Credit: © Mark Wade
American manned Mars expedition. Study 1971. Final NASA Mars expedition before the 1980's. The spacecraft would use shuttle hardware, including SSME engines in the rocket stages.
In its final action after Nixon had killed any possibility of further manned Mars spaceflight work, the nearly-defunct Planetary Missions Requirement's Group called for NASA centers to sum up their work. NASA Houston used the opportunity to take a new look at a Mars mission using expected shuttle hardware in February 1971. A manned expedition to Mars in 1987 lasting 570 days was envisioned. Six Chemical Propulsion System liquid oxygen/liquid hydrogen stages, each equipped with a shuttle SSME engine, would be assembled in low earth orbit. Each stage would be an orbiter payload in place of the manned orbiter, having an empty mass of 27 metric tons and having 245 metric tons of liquid oxygen / liquid hydrogen propellants. The tanks would be topped up in orbit by no fewer than 65 shuttle missions. A 50 metric ton North American MEM lander, capable of supporting three crew for 45 days on the surface, would be used. The transit Mars Module would be lofted in a single shuttle launch, and be 20 m long, using a large solar array for power. The spacecraft would be rotated in transit to provide 1/6 artificial G for the five-member crew. The spacecraft would be placed in a 3200 x 16,000 km Mars orbit. The landing crew would be provided with two single-man rovers, allowing 20,000 square km of the Martian surface to be explored. This was the last of the NASA Mars expedition designs for decades.
NASA Mars Expedition 1971 Mission Summary:
- Summary: First NASA Mars expedition design to use liquid oxygen/liquid hydrogen propulsion and shuttle hardware elements.
- Propulsion: LOX/LH2
- Braking at Mars: propulsive
- Mission Type: opposition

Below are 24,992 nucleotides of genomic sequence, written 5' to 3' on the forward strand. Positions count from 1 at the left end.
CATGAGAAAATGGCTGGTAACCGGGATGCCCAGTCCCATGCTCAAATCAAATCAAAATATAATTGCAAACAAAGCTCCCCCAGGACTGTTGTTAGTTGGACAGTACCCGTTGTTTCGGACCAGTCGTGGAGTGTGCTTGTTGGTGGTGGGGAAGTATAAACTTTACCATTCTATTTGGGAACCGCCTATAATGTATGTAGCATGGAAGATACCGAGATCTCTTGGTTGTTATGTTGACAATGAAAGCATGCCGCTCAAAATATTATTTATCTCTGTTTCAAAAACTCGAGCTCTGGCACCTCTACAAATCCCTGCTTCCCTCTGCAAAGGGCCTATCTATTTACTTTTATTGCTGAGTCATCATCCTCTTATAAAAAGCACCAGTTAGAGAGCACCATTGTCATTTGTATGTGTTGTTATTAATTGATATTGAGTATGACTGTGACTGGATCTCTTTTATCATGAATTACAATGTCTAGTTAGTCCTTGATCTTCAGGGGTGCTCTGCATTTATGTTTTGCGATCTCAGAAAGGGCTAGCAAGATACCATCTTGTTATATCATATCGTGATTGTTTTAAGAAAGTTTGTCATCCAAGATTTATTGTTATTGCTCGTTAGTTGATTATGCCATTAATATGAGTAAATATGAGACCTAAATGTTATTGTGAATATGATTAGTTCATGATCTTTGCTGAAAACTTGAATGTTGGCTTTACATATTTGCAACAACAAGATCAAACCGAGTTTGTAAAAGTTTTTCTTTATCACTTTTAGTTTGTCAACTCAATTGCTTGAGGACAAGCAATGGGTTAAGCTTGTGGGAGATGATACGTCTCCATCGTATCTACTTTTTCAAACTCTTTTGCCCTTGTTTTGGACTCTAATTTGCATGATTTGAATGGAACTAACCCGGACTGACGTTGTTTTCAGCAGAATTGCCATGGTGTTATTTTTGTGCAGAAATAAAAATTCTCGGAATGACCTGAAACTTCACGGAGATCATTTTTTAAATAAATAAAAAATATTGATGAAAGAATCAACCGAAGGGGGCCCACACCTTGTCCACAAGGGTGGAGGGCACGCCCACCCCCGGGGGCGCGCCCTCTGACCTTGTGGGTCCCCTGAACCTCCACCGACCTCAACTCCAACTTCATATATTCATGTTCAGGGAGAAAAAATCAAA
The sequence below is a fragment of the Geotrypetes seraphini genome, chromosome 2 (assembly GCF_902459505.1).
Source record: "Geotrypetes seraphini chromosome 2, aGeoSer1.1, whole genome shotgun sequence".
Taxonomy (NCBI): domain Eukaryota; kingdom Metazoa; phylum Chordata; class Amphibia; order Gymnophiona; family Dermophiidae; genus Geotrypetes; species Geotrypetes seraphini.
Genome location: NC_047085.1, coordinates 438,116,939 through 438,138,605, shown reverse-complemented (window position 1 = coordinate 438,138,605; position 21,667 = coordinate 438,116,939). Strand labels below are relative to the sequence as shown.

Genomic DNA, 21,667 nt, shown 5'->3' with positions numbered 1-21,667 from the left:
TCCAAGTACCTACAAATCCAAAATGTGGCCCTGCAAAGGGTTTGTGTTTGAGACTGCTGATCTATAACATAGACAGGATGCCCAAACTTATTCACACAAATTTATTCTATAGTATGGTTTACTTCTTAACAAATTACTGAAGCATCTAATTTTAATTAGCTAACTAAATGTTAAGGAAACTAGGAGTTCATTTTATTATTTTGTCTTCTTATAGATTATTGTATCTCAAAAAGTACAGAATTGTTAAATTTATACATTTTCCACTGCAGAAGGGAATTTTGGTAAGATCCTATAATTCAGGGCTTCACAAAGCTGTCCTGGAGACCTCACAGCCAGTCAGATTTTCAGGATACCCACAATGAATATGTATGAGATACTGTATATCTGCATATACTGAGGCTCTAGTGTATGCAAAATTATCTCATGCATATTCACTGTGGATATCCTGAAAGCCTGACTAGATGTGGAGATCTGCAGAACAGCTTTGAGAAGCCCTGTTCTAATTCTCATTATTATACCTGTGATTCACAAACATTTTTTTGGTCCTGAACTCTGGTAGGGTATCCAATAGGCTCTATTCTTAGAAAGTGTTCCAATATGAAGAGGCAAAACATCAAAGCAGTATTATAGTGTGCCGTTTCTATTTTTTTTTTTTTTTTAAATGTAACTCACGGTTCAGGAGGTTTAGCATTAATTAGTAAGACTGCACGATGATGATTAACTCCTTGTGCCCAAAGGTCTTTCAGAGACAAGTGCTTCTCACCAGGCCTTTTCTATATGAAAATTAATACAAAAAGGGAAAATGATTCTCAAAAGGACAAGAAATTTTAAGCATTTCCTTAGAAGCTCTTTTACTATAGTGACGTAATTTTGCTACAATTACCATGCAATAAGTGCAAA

- Split or All-Up: all up
- ISRU: no ISRU
- Crew: 6
- Outbound time-days: 340
- Mars Stay Time-days: 30
- Return Time-days: 200
- Total Mission Time-days: 570
- Total Payload Required in Low Earth Orbit-metric tons: 1900
- Total Propellant Required-metric tons: 1470
- Propellant Fraction: 0.77
- Mass per crew-metric tons: 316
- Launch Vehicle Payload to LEO-metric tons: 30
- Number of Launches Required to Assemble Payload in Low Earth Orbit: 71
- Launch Vehicle: Shuttle
Crew Size: 5.
Gross mass: 1,900,000 kg (4,100,000 lb).
More... - Chronology...
Height: 140.00 m (450.00 ft).
Diameter: 7.31 m (23.98 ft).
SSME Rocketdyne lox/lh2 rocket engine. 2278 kN. In production. Isp=453s. Space Shuttle Main Engines; only high-pressure closed-cycle reusable cryogenic rocket engine ever flown. . Three mounted in the base of the American space shuttle. First flight 1981. More...
Mars Expeditions Since Wernher von Braun first sketched out his Marsprojekt in 1946, a succession of designs and mission profiles were seriously studied in the United States and the Soviet Union. By the late 1960's Von Braun had come to favour nuclear thermal rocket powered expeditions, while his Soviet counterpart Korolev decided that nuclear electric propulsion was the way to go. All such work stopped in both countries in the 1970's, after the cancellation of the Apollo program in the United States and the N1 booster in the Soviet Union. More...
Associated Manufacturers and Agencies
NASA Houston American agency overseeing development of rockets and spacecraft. Houston, Houston, USA. More...
Lox/LH2 Liquid oxygen was the earliest, cheapest, safest, and eventually the preferred oxidiser for large space launchers. Its main drawback is that it is moderately cryogenic, and therefore not suitable for military uses where storage of the fuelled missile and quick launch are required. Liquid hydrogen was identified by all the leading rocket visionaries as the theoretically ideal rocket fuel. It had big drawbacks, however - it was highly cryogenic, and it had a very low density, making for large tanks. The United States mastered hydrogen technology for the highly classified Lockheed CL-400 Suntan reconnaissance aircraft in the mid-1950's. The technology was transferred to the Centaur rocket stage program, and by the mid-1960's the United States was flying the Centaur and Saturn upper stages using the fuel. It was adopted for the core of the space shuttle, and Centaur stages still fly today. More...
Portree, David S. F., Humans to Mars: Fifty Years of Mission Planning, 1950 - 2000, NASA Monographs in Aerospace History Series, Number 21, February 2001.
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